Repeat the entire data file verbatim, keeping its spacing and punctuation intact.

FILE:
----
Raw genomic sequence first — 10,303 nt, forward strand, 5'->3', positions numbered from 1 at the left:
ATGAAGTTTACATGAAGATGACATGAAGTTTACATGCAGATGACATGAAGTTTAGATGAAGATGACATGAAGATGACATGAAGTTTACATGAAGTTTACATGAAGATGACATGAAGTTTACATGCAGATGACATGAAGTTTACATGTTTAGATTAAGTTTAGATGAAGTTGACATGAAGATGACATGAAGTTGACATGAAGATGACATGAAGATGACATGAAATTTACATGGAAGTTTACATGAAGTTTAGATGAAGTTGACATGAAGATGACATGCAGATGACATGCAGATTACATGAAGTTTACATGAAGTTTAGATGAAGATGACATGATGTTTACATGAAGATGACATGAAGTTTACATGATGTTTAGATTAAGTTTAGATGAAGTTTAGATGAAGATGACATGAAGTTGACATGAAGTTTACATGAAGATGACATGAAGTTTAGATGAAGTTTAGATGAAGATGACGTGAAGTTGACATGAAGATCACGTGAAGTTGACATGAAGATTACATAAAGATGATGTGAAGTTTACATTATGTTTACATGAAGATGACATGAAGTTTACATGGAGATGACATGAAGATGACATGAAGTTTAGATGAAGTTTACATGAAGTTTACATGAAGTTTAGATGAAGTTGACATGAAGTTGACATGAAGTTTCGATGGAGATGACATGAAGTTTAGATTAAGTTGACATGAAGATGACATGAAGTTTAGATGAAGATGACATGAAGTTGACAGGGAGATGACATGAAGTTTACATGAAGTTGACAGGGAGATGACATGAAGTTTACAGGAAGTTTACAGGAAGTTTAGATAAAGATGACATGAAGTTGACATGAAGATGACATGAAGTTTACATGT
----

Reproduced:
Raw genomic sequence first — 10,303 nt, forward strand, 5'->3', positions numbered from 1 at the left:
ATGAAGTTTACATGAAGATGACATGAAGTTTACATGCAGATGACATGAAGTTTAGATGAAGATGACATGAAGATGACATGAAGTTTACATGAAGTTTACATGAAGATGACATGAAGTTTACATGCAGATGACATGAAGTTTACATGTTTAGATTAAGTTTAGATGAAGTTGACATGAAGATGACATGAAGTTGACATGAAGATGACATGAAGATGACATGAAATTTACATGGAAGTTTACATGAAGTTTAGATGAAGTTGACATGAAGATGACATGCAGATGACATGCAGATTACATGAAGTTTACATGAAGTTTAGATGAAGATGACATGATGTTTACATGAAGATGACATGAAGTTTACATGATGTTTAGATTAAGTTTAGATGAAGTTTAGATGAAGATGACATGAAGTTGACATGAAGTTTACATGAAGATGACATGAAGTTTAGATGAAGTTTAGATGAAGATGACGTGAAGTTGACATGAAGATCACGTGAAGTTGACATGAAGATTACATAAAGATGATGTGAAGTTTACATTATGTTTACATGAAGATGACATGAAGTTTACATGGAGATGACATGAAGATGACATGAAGTTTAGATGAAGTTTACATGAAGTTTACATGAAGTTTAGATGAAGTTGACATGAAGTTGACATGAAGTTTCGATGGAGATGACATGAAGTTTAGATTAAGTTGACATGAAGATGACATGAAGTTTAGATGAAGATGACATGAAGTTGACAGGGAGATGACATGAAGTTTACATGAAGTTGACAGGGAGATGACATGAAGTTTACAGGAAGTTTACAGGAAGTTTAGATAAAGATGACATGAAGTTGACATGAAGATGACATGAAGTTTACATGT